In 2012, Portland moved forward on many fronts — and I am pleased with the substantial accomplishments that were made in collaboration with BPS and dozens of community, business, nonprofit, academic and other partners. Here is a sampling of our progress:
- Together, we adopted the Portland Plan, our strategic plan for a prosperous, educated, healthy, equitable and resilient future.
- Through the expanded composting and recycling program, Portland residents reduced the amount of garbage we send to the landfill by nearly 40 percent — in just one year. No other city in the world has done this much in such a short period of time. And all that food and yard waste tripled the production of nutrient-rich compost for farms and gardens.
- We updated our zoning code to make it easier for people to grow, sell and buy locally grown food here in Portland.
- Through our Sustainability at Work program, we helped more than 900 companies save money, use greener products and technologies, cut costs and gain efficiencies.
- We rezoned SE 122nd, a major thoroughfare in East Portland, so that over the coming years residents will be able to enjoy more of the retail and commercial amenities found in our inner neighborhoods.
- Closer to the Willamette, we completed a plan for the future of the northeast quadrant of the Central City, a place rich with history and development potential.
- In 2012, we made significant progress implementing the Climate Action Plan. In Portland, total carbon emissions are now down 6 percent below 1990 levels. This compares to an increase of more than 12 percent for the rest of the United States. Clearly we are headed in a different direction.
- In the Cully neighborhood, we celebrated the opening of a green street and developed a new plan to address community needs for more neighborhood-serving commercial development and improve the safety and accessibility of Cully’s neighborhood streets, as more people move to this neighborhood and discover its charm.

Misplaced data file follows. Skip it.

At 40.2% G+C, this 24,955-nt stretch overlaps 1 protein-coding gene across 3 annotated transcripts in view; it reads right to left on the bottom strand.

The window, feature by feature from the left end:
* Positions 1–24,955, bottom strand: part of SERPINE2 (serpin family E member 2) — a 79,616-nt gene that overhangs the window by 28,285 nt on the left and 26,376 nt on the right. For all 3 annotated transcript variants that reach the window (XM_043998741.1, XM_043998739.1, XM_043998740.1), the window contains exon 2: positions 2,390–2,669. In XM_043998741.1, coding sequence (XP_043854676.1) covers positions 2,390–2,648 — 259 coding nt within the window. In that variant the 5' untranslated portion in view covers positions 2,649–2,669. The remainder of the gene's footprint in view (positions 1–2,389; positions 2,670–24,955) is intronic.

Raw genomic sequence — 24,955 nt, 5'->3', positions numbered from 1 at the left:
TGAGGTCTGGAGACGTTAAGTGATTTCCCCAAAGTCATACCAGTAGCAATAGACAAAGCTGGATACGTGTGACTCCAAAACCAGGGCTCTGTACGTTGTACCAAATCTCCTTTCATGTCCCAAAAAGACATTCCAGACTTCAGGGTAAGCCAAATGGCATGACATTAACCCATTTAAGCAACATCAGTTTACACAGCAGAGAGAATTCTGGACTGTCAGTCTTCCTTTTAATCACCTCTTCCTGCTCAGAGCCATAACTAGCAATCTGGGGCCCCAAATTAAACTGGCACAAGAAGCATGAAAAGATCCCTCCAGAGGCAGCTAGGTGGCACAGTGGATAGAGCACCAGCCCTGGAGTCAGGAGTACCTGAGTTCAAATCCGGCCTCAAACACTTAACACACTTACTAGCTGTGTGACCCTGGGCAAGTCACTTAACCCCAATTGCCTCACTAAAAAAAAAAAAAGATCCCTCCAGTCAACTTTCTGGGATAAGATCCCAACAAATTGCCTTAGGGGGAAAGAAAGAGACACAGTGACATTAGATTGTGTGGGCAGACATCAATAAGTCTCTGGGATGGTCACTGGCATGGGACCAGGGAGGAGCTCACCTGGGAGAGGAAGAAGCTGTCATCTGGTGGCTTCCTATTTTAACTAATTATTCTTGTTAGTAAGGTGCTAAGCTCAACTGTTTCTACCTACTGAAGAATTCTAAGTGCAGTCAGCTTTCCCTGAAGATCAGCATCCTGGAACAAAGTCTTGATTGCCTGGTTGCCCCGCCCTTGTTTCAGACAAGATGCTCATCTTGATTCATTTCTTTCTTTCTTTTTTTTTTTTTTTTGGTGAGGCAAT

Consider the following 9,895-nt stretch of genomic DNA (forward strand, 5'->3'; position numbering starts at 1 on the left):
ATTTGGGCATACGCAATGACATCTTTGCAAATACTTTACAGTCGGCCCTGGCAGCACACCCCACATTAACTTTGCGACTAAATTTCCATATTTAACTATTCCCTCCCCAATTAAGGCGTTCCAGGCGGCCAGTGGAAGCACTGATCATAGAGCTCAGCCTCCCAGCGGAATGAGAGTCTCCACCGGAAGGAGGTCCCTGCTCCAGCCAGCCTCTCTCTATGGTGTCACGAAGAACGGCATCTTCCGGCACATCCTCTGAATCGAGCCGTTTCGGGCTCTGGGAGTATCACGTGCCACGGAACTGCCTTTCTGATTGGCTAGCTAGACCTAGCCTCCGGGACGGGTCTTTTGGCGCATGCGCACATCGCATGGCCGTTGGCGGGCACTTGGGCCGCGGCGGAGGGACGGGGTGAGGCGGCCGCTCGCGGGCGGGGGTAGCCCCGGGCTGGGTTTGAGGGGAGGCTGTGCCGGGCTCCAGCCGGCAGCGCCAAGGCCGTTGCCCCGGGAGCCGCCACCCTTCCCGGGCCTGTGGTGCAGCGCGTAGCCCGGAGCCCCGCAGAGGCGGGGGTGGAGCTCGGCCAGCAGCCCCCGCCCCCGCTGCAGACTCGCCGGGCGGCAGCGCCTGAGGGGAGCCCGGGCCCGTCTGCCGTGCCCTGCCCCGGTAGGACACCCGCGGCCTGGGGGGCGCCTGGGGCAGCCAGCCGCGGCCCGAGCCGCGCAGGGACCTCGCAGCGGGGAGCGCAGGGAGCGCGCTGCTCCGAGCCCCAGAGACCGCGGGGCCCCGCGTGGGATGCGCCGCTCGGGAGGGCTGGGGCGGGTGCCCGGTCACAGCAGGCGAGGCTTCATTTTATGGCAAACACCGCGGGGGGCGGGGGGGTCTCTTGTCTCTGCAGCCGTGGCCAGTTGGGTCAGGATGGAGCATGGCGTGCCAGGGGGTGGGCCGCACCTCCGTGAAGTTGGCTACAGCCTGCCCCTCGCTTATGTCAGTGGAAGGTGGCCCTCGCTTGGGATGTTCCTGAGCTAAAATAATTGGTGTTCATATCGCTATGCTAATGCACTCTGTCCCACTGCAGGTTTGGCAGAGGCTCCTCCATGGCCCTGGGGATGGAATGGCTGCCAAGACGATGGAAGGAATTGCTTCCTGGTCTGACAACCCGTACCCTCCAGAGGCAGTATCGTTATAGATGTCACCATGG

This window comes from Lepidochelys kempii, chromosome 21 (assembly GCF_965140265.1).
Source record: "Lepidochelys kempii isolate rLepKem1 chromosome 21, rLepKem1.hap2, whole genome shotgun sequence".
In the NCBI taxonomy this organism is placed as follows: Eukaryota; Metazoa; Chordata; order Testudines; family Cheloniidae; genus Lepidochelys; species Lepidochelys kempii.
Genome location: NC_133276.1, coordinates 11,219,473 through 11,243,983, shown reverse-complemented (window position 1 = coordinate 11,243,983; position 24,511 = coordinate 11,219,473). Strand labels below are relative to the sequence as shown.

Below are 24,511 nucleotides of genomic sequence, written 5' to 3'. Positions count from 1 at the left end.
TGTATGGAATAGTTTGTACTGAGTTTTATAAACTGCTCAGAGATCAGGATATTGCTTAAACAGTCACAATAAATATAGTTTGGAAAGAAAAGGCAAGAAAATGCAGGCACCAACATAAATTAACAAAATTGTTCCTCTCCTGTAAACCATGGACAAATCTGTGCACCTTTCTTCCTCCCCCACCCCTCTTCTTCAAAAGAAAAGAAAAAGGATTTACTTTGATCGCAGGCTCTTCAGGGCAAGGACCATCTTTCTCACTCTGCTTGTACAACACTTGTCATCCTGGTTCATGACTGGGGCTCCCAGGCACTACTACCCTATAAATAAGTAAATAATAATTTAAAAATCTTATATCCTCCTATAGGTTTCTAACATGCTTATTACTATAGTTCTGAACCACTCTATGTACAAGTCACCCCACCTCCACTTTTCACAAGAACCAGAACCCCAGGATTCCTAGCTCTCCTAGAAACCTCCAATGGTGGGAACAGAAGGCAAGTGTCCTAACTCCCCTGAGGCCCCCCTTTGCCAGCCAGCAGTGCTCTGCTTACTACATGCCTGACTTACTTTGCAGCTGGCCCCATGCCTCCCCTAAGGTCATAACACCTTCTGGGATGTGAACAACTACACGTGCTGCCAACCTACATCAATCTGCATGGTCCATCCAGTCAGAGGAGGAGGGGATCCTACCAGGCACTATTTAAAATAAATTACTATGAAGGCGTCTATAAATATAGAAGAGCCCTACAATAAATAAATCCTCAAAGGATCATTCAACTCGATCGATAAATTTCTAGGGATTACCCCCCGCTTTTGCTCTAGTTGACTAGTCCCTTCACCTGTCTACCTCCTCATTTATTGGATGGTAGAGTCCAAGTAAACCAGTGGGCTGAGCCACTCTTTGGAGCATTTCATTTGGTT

- We instituted a policy banning plastic bags and applauded as Portlanders increased their use of reusable bags by 300 percent.
- We launched the Killowatt Crackdown, a friendly competition to inspire energy efficiency in Portland’s largest commercial buildings.
- In collaboration with several city bureaus, we officially came into compliance with Metro’s Title 13, Nature in Neighborhoods. The approach features both regulatory and non-regulatory actions to protect and enhance thousands of acres of regionally significant natural resources.
- On a more personal note — BPS staff are known for volunteering in the community, and even raised more than $5,000 for the Oregon Food Bank at our annual winter auction. All in all, it’s been an extremely productive year.
So what’s next?
2013 brings new City leadership and the opportunity for new vision and collaboration. A major effort underway for BPS is the development of our new Comprehensive Plan. As a once-in-a-generation update, it is a comprehensive task requiring all hands on deck! Dozens of community, business, academic and neighborhood leaders are working on this project as part of the Policy Expert Groups. These advisory groups are focused on such topics as housing, economic development, watershed health, community involvement, infrastructure, neighborhoods and transportation. Their work will be stitched together within the new Urban Design Framework, which forms the basic structure for the physical components of the Comprehensive Plan.